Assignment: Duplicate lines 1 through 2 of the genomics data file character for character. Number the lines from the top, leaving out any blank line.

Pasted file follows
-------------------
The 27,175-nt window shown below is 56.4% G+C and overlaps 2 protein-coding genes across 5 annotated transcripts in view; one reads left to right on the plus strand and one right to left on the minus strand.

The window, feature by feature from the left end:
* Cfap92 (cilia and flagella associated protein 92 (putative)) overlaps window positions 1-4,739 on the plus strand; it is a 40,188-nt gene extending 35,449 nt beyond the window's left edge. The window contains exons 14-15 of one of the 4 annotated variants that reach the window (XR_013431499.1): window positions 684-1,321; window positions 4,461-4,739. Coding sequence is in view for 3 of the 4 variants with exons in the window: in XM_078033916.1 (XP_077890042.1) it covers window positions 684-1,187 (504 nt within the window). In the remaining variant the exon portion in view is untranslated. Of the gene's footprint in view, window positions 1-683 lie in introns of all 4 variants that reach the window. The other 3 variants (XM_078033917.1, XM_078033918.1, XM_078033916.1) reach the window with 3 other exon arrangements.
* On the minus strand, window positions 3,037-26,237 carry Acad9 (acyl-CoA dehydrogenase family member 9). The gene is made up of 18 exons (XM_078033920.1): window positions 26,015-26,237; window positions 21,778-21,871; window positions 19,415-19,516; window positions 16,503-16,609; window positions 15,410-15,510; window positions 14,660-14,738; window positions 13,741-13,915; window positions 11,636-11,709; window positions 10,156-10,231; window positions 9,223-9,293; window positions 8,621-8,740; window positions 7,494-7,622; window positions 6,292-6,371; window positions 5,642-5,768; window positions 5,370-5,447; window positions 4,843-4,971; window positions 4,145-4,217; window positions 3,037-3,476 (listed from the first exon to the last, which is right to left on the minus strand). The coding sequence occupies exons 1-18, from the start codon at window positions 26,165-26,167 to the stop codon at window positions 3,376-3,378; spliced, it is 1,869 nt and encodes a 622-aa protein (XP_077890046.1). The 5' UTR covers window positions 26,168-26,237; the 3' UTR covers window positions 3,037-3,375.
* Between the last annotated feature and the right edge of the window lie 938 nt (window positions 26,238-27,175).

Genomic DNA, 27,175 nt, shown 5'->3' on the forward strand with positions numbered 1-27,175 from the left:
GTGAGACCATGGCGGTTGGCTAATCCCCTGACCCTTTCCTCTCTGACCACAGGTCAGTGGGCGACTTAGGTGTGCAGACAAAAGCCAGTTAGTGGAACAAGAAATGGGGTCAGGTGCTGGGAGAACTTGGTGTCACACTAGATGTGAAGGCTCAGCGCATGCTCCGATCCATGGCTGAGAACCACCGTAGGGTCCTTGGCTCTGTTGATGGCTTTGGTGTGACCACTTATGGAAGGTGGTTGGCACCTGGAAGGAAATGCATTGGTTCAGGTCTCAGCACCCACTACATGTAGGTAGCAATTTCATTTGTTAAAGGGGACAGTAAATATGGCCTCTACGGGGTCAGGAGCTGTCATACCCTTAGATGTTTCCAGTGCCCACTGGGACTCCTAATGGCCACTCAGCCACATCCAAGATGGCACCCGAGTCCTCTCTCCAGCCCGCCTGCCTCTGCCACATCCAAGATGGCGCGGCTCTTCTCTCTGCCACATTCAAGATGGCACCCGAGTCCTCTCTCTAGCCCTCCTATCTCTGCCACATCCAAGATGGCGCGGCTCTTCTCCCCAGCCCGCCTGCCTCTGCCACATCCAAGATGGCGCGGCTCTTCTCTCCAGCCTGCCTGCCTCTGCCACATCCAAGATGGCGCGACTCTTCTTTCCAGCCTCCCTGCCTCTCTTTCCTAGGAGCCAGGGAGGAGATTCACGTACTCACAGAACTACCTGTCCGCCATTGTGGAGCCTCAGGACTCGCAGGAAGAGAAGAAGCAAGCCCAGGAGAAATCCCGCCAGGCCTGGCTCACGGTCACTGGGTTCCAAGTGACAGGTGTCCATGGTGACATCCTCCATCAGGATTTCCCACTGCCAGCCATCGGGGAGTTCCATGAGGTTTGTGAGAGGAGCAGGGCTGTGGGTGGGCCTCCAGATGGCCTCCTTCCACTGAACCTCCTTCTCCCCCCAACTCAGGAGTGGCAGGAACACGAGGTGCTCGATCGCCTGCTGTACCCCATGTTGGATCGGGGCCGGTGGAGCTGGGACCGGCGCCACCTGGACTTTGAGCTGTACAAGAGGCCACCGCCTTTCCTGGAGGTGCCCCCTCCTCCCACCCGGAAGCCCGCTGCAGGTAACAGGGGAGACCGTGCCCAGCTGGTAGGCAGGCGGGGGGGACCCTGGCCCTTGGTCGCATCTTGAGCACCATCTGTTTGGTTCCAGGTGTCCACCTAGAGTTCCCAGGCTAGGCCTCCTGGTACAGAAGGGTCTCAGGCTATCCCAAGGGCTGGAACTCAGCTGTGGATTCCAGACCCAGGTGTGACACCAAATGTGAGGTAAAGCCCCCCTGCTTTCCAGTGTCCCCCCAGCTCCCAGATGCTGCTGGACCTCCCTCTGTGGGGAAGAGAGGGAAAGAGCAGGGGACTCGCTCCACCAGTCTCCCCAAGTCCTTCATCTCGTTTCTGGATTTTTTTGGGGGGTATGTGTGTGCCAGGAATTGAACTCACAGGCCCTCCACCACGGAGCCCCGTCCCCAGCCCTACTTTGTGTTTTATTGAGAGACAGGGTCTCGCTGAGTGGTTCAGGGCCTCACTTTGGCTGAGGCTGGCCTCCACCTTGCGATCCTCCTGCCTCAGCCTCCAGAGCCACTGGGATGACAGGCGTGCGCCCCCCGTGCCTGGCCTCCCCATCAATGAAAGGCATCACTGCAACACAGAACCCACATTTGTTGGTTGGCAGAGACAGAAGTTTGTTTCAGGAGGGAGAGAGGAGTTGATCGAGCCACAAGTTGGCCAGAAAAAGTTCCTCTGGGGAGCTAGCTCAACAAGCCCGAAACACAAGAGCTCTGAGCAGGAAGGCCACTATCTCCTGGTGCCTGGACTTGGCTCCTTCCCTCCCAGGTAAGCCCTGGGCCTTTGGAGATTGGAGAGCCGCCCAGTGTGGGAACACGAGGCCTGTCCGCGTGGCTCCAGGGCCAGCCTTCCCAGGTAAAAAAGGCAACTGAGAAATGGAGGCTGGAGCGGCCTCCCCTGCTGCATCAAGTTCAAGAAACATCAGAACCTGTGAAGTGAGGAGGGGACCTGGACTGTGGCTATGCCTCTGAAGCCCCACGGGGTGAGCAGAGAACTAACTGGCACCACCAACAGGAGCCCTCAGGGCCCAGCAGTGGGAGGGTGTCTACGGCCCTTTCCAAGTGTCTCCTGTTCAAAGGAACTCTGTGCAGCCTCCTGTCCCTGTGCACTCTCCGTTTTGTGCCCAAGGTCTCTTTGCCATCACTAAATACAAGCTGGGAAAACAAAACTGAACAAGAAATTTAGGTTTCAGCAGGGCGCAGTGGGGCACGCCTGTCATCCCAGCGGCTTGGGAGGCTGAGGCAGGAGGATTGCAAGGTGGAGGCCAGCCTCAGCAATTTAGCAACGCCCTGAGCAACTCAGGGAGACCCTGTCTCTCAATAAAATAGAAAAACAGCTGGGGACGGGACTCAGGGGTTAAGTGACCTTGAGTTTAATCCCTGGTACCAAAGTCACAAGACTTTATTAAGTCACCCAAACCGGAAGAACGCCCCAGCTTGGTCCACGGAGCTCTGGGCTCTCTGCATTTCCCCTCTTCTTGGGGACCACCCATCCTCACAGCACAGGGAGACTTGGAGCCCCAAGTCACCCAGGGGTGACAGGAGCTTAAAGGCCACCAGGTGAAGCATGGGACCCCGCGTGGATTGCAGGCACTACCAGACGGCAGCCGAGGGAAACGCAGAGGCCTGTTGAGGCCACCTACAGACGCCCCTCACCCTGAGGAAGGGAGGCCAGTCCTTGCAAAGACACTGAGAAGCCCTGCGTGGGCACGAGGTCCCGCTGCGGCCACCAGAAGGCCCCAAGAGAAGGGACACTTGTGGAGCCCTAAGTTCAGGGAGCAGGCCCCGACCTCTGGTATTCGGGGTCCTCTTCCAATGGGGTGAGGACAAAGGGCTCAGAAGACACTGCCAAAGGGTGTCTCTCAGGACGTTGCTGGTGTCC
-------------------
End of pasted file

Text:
The 27,175-nt window shown below is 56.4% G+C and overlaps 2 protein-coding genes across 5 annotated transcripts in view; one reads left to right on the plus strand and one right to left on the minus strand.

The window, feature by feature from the left end: